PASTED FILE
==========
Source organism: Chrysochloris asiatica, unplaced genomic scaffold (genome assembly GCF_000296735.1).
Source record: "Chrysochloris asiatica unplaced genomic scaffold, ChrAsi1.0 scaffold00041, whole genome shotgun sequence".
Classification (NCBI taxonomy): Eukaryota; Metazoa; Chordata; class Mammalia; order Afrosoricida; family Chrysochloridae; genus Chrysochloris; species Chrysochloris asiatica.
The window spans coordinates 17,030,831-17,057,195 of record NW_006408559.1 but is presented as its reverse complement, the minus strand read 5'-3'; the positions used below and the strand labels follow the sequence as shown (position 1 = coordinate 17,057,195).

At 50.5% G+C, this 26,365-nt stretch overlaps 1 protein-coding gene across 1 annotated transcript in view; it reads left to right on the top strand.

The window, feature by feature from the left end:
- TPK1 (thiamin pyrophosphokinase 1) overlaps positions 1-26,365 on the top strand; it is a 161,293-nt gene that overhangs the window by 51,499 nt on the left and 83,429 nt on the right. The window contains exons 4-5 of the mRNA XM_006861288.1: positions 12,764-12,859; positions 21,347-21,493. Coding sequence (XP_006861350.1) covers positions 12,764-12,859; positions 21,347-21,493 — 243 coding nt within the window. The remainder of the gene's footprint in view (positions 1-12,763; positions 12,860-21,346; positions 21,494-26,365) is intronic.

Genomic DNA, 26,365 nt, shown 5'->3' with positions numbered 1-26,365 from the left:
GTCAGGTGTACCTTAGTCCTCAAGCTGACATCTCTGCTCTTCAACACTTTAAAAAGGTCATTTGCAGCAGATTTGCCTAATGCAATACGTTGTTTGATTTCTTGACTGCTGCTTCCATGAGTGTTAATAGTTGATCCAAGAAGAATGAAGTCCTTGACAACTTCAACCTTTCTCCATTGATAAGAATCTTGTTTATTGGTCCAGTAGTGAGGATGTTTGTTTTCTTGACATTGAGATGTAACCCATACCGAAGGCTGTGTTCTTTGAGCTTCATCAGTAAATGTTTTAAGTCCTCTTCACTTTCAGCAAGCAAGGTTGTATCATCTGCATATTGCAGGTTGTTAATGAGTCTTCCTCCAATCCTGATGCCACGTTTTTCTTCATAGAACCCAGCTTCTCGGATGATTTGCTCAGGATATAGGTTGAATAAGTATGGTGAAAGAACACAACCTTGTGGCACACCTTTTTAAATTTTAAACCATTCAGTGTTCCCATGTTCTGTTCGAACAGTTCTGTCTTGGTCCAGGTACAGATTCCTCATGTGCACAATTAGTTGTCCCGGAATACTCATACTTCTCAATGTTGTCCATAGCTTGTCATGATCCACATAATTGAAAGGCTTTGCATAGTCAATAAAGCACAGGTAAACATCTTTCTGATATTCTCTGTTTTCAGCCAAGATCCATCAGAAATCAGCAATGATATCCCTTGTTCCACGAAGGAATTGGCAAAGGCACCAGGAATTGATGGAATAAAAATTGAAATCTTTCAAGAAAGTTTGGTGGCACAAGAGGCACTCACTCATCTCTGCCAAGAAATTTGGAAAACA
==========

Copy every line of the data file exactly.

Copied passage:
Source organism: Chrysochloris asiatica, unplaced genomic scaffold (genome assembly GCF_000296735.1).
Source record: "Chrysochloris asiatica unplaced genomic scaffold, ChrAsi1.0 scaffold00041, whole genome shotgun sequence".
Classification (NCBI taxonomy): Eukaryota; Metazoa; Chordata; class Mammalia; order Afrosoricida; family Chrysochloridae; genus Chrysochloris; species Chrysochloris asiatica.
The window spans coordinates 17,030,831-17,057,195 of record NW_006408559.1 but is presented as its reverse complement, the minus strand read 5'-3'; the positions used below and the strand labels follow the sequence as shown (position 1 = coordinate 17,057,195).

At 50.5% G+C, this 26,365-nt stretch overlaps 1 protein-coding gene across 1 annotated transcript in view; it reads left to right on the top strand.

The window, feature by feature from the left end:
- TPK1 (thiamin pyrophosphokinase 1) overlaps positions 1-26,365 on the top strand; it is a 161,293-nt gene that overhangs the window by 51,499 nt on the left and 83,429 nt on the right. The window contains exons 4-5 of the mRNA XM_006861288.1: positions 12,764-12,859; positions 21,347-21,493. Coding sequence (XP_006861350.1) covers positions 12,764-12,859; positions 21,347-21,493 — 243 coding nt within the window. The remainder of the gene's footprint in view (positions 1-12,763; positions 12,860-21,346; positions 21,494-26,365) is intronic.

Genomic DNA, 26,365 nt, shown 5'->3' with positions numbered 1-26,365 from the left:
GTCAGGTGTACCTTAGTCCTCAAGCTGACATCTCTGCTCTTCAACACTTTAAAAAGGTCATTTGCAGCAGATTTGCCTAATGCAATACGTTGTTTGATTTCTTGACTGCTGCTTCCATGAGTGTTAATAGTTGATCCAAGAAGAATGAAGTCCTTGACAACTTCAACCTTTCTCCATTGATAAGAATCTTGTTTATTGGTCCAGTAGTGAGGATGTTTGTTTTCTTGACATTGAGATGTAACCCATACCGAAGGCTGTGTTCTTTGAGCTTCATCAGTAAATGTTTTAAGTCCTCTTCACTTTCAGCAAGCAAGGTTGTATCATCTGCATATTGCAGGTTGTTAATGAGTCTTCCTCCAATCCTGATGCCACGTTTTTCTTCATAGAACCCAGCTTCTCGGATGATTTGCTCAGGATATAGGTTGAATAAGTATGGTGAAAGAACACAACCTTGTGGCACACCTTTTTAAATTTTAAACCATTCAGTGTTCCCATGTTCTGTTCGAACAGTTCTGTCTTGGTCCAGGTACAGATTCCTCATGTGCACAATTAGTTGTCCCGGAATACTCATACTTCTCAATGTTGTCCATAGCTTGTCATGATCCACATAATTGAAAGGCTTTGCATAGTCAATAAAGCACAGGTAAACATCTTTCTGATATTCTCTGTTTTCAGCCAAGATCCATCAGAAATCAGCAATGATATCCCTTGTTCCACGAAGGAATTGGCAAAGGCACCAGGAATTGATGGAATAAAAATTGAAATCTTTCAAGAAAGTTTGGTGGCACAAGAGGCACTCACTCATCTCTGCCAAGAAATTTGGAAAACA